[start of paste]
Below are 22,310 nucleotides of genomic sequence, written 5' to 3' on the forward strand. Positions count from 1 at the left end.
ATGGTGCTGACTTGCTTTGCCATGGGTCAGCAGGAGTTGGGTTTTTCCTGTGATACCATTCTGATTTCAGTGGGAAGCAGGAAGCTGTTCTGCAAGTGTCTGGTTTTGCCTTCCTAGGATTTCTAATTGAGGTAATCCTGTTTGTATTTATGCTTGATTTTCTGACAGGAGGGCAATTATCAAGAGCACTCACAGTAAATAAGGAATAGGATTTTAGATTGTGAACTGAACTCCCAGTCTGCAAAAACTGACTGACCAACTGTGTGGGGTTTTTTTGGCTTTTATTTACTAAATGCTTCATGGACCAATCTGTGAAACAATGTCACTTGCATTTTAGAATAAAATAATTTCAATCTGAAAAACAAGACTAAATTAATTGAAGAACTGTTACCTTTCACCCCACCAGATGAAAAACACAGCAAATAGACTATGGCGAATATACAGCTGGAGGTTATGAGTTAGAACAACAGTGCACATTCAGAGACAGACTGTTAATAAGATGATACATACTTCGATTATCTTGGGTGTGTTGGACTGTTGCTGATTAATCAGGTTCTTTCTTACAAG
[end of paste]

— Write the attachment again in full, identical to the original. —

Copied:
Below are 22,310 nucleotides of genomic sequence, written 5' to 3' on the forward strand. Positions count from 1 at the left end.
ATGGTGCTGACTTGCTTTGCCATGGGTCAGCAGGAGTTGGGTTTTTCCTGTGATACCATTCTGATTTCAGTGGGAAGCAGGAAGCTGTTCTGCAAGTGTCTGGTTTTGCCTTCCTAGGATTTCTAATTGAGGTAATCCTGTTTGTATTTATGCTTGATTTTCTGACAGGAGGGCAATTATCAAGAGCACTCACAGTAAATAAGGAATAGGATTTTAGATTGTGAACTGAACTCCCAGTCTGCAAAAACTGACTGACCAACTGTGTGGGGTTTTTTTGGCTTTTATTTACTAAATGCTTCATGGACCAATCTGTGAAACAATGTCACTTGCATTTTAGAATAAAATAATTTCAATCTGAAAAACAAGACTAAATTAATTGAAGAACTGTTACCTTTCACCCCACCAGATGAAAAACACAGCAAATAGACTATGGCGAATATACAGCTGGAGGTTATGAGTTAGAACAACAGTGCACATTCAGAGACAGACTGTTAATAAGATGATACATACTTCGATTATCTTGGGTGTGTTGGACTGTTGCTGATTAATCAGGTTCTTTCTTACAAG